I’m one of those kinds of people who gets interested in something for a year, obsesses about it and does it all the time, but then doing something else. I do that with my work, and I did that with my work experience, getting as much as I could.

And that was kind of great when I was starting a business, because although I’m making it up as I go along, I’ve had a little bit of experience in lots of different places. And that gives me an insight into how I could do things.

At some point, was making bags a thing you got obsessed about then?

I didn’t really intend it to happen. I had a friend at Uni, and we’d talked about it… we were friends with lots of textile people… so there were always sewing machines kicking around, and I’d made stuff in the past.

 We’d talked about making some stuff for a while, and were into cycling at the time, so it was kind of obvious to make a bag for cycling, just for us really.

And then Greg, who owns the Glasgow Bike Station now, had just got a space at the Barras [a market in the east end of Glasgow].

He called us and said “I know you’ve been talking about making these bags… there’s a little unit next to us going spare at the end of next month… do you want to just have it, and do something with it?”

So we just said yes, without really thinking about it.

We had no products…nothing at all… just one sewing machine.

We spent the next month (both of us had full-time jobs) burning out products in the evening. We would get home and stay up all night making stuff using materials that we’d found by cycling around Glasgow and ripping apart old leather sofas, old advertising banners and stuff.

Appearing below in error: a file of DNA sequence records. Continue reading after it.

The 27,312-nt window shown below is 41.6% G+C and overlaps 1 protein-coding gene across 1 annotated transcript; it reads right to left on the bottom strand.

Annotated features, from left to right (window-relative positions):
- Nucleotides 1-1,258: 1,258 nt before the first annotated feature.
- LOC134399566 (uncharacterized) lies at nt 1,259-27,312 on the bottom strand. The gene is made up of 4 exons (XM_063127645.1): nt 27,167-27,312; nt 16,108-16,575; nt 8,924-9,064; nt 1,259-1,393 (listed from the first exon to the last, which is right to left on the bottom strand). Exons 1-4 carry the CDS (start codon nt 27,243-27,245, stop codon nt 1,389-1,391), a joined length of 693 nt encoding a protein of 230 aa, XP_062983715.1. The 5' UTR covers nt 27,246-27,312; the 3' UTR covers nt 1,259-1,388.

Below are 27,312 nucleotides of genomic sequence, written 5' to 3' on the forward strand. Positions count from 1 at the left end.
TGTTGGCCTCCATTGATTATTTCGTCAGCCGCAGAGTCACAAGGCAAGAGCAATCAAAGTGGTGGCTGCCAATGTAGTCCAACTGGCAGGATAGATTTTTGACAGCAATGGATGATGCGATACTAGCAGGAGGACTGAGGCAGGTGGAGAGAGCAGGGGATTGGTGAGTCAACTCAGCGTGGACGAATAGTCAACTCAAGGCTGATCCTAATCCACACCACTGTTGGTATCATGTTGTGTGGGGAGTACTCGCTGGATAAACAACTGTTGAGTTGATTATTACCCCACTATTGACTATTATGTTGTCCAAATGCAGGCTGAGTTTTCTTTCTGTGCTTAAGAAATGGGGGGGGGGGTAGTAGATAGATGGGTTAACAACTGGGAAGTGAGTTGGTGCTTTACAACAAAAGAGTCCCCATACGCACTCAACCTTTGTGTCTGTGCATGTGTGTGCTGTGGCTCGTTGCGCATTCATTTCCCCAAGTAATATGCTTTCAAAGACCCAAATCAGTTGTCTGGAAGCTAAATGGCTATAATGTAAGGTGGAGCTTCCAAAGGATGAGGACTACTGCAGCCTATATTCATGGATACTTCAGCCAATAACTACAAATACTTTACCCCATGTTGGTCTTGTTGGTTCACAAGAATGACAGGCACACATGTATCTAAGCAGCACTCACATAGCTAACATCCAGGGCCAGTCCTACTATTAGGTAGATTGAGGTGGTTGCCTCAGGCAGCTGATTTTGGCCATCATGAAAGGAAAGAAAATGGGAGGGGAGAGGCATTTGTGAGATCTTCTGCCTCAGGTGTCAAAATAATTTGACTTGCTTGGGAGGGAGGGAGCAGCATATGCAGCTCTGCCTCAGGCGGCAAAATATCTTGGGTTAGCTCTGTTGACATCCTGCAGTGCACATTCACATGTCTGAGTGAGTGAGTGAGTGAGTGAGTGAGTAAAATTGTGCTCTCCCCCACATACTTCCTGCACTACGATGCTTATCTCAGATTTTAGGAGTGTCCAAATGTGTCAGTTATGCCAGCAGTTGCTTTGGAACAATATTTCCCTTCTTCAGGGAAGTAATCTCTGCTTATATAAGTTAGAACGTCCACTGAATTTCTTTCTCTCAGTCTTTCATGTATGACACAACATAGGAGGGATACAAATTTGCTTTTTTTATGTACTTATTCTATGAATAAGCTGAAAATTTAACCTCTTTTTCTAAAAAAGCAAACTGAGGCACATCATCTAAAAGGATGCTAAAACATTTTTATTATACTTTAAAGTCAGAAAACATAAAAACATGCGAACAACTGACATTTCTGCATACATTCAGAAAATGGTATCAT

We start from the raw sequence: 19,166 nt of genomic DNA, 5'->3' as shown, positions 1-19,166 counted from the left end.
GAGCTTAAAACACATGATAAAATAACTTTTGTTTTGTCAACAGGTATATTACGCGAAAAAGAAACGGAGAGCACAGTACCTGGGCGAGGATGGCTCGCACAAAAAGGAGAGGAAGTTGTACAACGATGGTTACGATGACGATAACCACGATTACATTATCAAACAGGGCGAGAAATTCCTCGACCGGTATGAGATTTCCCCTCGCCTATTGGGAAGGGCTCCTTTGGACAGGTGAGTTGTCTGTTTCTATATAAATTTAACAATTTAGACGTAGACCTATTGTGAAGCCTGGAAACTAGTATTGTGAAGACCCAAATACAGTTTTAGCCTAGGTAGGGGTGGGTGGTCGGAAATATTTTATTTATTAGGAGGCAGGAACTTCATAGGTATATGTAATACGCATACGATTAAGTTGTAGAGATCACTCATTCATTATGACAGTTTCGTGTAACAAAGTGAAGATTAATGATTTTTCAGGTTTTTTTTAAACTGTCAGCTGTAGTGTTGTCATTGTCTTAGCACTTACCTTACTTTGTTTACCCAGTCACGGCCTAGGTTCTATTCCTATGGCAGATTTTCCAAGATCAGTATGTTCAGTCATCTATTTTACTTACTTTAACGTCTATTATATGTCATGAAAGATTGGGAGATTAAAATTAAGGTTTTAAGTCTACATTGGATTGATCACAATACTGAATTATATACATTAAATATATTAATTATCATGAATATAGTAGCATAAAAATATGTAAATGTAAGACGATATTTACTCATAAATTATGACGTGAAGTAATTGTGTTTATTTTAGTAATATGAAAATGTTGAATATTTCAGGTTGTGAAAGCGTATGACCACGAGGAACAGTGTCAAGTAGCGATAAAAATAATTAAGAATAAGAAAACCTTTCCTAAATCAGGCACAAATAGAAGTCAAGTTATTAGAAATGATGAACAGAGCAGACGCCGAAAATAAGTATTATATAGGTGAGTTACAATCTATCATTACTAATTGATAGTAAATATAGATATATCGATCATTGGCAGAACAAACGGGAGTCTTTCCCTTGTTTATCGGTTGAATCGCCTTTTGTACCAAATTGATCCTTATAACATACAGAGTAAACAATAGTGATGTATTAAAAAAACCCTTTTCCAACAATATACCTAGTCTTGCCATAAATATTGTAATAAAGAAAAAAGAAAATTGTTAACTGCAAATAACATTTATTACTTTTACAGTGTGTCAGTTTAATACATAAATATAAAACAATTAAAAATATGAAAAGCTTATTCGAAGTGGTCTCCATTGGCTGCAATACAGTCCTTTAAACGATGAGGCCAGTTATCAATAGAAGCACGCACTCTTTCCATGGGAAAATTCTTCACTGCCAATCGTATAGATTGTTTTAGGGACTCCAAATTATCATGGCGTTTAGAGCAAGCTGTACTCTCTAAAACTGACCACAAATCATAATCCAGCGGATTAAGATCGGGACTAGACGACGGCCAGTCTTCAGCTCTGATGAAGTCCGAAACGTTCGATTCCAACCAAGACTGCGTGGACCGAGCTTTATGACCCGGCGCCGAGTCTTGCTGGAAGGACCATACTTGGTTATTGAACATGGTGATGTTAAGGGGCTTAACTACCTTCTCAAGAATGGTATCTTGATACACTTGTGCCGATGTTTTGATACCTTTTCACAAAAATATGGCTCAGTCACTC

"We spent no money at all on materials for about six months, which was awesome. And this was all happening outside of my normal work."

I think that’s one of the hardest things for people: they have an idea, but never quite start because their work sucks everything out of them, and there’s no energy left to do anything else.

The cool thing at the time was that I was in a good flat, with good people, and we just hung out all the time, in the evenings.

We were all doing design-related degrees, so we were thinking along the same lines.

Making stuff was something that we did for fun, anyway. It didn’t really feel like we were doing work, it was just coming home and chilling out.

It just progressed from there really. The bit where it got really hard was when, during the winter at the Barras, it was dead, and we felt like we had to be there to make the most of the money we were spending.

It was £20 a week or something, ridiculously cheap. But we felt we had to be there to make sales. We were just standing there in -5°C temperatures all day. And that was your weekend gone, and you were back at working thinking “Fuck, what was the point?”

The good thing was that we didn’t have an end goal. We weren’t planning to become a company, or anything like that, we were just doing it for the sake of doing it.

When it came to naming and branding the project, was that something you did yourself?

Yes. It didn’t seem like that massive a deal at the time. Because we weren’t really planning to go crazy with it, it was just a bit of fun, we just needed a name to paint on the front of the stall. So we just did it ourselves.